Topeka In the past 40 years a lot has changed in Kansas. Highways and intersections are busier, many new residential areas don't have sidewalks and some neighborhoods simply aren't as safe. That can be a problem for children walking to and from school.
State law dictating how far a student must live from school in order to ride the bus, however, has not kept up with the times.
In the 1960s, the Kansas Legislature decided students who lived within two and a half miles of school were close enough to walk, and therefore the state was not required to pay the cost of busing them.
But schools administrators say in today's world, walking is not always a safe option. Rick Gammill, the director of special operations for Lawrence public schools, agreed it's time for the state to make a change.
"I think it would be great for the district and certainly for the parents in the district because in a city like Lawrence you've always got streets that are a concern from a safety standpoint," Gammill said.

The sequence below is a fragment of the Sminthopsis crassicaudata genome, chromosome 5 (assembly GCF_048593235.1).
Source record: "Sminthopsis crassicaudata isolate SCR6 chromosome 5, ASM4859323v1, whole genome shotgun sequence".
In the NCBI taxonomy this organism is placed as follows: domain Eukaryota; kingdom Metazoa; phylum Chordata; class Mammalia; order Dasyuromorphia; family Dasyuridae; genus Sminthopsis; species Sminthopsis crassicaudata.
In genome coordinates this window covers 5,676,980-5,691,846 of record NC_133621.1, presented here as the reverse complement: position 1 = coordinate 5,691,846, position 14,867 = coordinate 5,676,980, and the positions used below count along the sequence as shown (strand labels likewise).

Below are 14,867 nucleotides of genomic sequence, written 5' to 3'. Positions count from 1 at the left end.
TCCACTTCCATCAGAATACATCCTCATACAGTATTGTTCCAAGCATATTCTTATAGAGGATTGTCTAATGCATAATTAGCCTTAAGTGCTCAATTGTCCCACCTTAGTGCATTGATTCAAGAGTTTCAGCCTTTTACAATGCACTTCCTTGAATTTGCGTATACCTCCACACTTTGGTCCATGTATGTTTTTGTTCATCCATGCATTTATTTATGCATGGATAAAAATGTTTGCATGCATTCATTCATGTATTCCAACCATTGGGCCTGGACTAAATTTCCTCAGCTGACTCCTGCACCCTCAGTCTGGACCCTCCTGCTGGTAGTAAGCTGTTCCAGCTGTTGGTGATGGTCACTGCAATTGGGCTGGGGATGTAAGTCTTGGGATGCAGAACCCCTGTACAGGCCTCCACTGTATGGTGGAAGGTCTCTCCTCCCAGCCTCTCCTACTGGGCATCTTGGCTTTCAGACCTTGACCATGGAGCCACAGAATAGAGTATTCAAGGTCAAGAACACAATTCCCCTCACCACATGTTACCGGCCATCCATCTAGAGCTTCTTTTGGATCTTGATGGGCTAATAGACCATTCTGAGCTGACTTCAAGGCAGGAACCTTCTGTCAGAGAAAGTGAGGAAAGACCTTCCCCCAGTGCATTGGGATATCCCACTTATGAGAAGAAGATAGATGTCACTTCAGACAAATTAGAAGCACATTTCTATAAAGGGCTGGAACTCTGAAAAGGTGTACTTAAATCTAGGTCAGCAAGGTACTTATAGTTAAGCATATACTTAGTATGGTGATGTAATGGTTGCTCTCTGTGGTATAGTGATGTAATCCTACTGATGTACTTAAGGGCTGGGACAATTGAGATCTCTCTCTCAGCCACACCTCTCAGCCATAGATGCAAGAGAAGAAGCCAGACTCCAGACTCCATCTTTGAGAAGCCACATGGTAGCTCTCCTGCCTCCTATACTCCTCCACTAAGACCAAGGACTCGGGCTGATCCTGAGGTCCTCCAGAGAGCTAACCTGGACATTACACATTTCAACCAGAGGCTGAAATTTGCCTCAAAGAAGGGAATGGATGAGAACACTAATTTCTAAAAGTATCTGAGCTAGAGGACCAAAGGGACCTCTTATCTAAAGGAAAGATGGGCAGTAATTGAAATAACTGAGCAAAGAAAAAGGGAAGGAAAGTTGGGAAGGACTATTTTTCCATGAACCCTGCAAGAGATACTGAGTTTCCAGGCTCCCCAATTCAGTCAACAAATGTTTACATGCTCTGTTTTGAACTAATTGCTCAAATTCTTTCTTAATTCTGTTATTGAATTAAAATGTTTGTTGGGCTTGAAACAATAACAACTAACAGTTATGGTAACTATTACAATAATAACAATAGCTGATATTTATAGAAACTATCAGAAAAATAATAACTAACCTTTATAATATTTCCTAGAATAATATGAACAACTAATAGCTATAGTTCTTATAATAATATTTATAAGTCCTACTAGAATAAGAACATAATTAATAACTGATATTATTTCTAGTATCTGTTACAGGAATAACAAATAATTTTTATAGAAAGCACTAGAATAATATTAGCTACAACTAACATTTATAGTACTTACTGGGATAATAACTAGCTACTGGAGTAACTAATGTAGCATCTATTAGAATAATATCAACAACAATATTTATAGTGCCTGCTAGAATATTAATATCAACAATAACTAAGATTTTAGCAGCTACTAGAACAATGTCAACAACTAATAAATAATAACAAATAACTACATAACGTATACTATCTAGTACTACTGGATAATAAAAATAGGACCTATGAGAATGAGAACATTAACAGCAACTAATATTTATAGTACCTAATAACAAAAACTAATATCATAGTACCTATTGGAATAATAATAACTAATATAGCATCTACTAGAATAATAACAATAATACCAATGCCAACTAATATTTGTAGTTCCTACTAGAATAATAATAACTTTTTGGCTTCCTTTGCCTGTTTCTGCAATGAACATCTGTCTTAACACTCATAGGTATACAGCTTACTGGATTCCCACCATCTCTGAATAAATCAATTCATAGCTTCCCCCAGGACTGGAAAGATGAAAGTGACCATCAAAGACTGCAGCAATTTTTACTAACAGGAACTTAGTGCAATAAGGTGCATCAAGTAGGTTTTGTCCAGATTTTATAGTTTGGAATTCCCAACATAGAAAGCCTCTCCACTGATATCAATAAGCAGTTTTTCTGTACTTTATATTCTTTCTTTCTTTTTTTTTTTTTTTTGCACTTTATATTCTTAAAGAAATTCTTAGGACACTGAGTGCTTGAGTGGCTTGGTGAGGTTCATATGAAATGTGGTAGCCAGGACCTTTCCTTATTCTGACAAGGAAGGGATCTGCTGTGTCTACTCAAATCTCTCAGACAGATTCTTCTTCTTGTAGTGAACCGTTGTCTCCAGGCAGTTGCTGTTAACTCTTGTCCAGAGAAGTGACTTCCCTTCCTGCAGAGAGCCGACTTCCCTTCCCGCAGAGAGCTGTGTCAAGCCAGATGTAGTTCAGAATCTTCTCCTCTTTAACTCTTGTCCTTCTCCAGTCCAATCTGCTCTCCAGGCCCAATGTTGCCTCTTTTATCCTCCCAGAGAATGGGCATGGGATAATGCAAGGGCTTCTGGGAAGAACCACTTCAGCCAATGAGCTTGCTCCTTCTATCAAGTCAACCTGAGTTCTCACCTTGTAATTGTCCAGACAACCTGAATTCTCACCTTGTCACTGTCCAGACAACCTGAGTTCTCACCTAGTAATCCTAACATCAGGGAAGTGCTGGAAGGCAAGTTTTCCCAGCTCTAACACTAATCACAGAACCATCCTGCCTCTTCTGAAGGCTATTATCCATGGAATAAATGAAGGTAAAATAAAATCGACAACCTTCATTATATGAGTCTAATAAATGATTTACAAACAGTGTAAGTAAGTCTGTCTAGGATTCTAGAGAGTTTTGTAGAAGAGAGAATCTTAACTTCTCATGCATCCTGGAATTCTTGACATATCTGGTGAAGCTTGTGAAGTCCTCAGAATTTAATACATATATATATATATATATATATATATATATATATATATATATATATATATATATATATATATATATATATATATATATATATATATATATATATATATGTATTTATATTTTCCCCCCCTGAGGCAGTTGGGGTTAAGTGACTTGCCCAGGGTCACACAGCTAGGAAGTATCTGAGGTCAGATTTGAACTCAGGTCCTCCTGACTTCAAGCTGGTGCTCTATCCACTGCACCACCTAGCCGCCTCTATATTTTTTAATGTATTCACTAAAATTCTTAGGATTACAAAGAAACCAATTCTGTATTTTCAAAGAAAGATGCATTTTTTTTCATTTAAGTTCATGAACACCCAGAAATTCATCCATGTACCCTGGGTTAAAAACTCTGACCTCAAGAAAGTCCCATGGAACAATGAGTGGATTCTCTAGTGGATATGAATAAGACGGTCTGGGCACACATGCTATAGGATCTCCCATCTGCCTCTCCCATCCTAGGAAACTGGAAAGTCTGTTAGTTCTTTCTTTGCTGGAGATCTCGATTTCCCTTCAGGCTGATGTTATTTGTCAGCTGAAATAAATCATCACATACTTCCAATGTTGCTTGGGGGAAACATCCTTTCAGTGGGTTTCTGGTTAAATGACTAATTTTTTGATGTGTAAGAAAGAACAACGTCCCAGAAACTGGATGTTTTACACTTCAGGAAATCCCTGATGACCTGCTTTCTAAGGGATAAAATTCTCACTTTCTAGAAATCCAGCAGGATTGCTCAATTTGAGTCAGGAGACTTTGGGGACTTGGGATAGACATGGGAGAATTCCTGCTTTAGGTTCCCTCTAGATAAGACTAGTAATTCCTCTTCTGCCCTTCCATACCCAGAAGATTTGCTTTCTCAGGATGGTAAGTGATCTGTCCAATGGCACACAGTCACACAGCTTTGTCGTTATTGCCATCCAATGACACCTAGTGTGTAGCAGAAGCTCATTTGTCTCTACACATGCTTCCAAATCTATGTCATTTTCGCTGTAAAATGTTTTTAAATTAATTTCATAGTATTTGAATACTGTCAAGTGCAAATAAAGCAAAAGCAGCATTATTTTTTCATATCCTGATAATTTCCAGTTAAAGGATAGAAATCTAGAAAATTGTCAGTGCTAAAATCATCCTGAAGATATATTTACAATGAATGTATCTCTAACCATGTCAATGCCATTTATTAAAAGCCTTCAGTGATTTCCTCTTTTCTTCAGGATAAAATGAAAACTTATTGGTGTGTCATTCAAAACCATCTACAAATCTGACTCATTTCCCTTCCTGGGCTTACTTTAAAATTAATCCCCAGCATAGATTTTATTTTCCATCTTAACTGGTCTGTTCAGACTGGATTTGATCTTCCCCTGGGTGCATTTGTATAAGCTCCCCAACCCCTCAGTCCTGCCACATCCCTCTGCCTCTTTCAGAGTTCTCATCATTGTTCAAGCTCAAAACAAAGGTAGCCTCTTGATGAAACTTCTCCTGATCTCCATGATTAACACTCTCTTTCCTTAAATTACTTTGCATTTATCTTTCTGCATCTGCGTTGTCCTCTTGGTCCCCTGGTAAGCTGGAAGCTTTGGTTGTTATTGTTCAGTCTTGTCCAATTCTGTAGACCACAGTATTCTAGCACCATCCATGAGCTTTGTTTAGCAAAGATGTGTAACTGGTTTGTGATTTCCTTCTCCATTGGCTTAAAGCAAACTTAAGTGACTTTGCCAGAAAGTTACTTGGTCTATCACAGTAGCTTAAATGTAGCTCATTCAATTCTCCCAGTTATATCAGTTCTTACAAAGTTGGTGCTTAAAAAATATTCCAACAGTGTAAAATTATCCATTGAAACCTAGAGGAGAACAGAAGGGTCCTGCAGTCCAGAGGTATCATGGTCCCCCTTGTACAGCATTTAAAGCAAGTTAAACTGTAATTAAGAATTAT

In the meantime, the Lawrence school board has come up with its own solution. The district has lowered the distance for its younger students.
For elementary students who live a mile and a half away, and junior high students who live two miles away, the district pays for transportation to and from school out of its own budget with no reimbursement from the state.
This means less money for other areas in the budget, especially, Gammill said, as the cost of transportation rises.
"When you look at gas and diesel prices and how much they've gone up, it's certainly a concern for the budget of most school districts," he said.
Last week, the state 2010 Commission, which is looking at ways to improve schools, heard testimony from other area school officials who hope to see the distance lowered in the next legislative session.
Rob Little, superintendent of the Jefferson West school district in Meriden, spoke at the meeting in favor of lowering the distance requirement for the sake of student safety.
"The heavy traffic simply does not allow safe passage as might have been the case for their parents when they attended school. Traffic is very congested and is at its most dangerous during the school commuting hours," Little said.
Rochelle Chronister, chairwoman of the 2010 Commission, said the panel would consider changes because of the traffic safety issues and concerns about children walking through high-crime neighborhoods.